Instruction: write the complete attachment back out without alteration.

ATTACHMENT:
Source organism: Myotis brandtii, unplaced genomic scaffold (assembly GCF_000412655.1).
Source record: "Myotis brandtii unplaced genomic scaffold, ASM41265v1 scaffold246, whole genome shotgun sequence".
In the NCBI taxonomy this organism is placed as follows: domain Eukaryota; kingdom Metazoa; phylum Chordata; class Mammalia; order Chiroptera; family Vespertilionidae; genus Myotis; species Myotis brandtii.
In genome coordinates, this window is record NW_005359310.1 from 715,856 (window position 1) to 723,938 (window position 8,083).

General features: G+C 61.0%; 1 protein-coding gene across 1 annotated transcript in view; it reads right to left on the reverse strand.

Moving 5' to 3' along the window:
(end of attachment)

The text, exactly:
Source organism: Myotis brandtii, unplaced genomic scaffold (assembly GCF_000412655.1).
Source record: "Myotis brandtii unplaced genomic scaffold, ASM41265v1 scaffold246, whole genome shotgun sequence".
In the NCBI taxonomy this organism is placed as follows: domain Eukaryota; kingdom Metazoa; phylum Chordata; class Mammalia; order Chiroptera; family Vespertilionidae; genus Myotis; species Myotis brandtii.
In genome coordinates, this window is record NW_005359310.1 from 715,856 (window position 1) to 723,938 (window position 8,083).

General features: G+C 61.0%; 1 protein-coding gene across 1 annotated transcript in view; it reads right to left on the reverse strand.

Moving 5' to 3' along the window: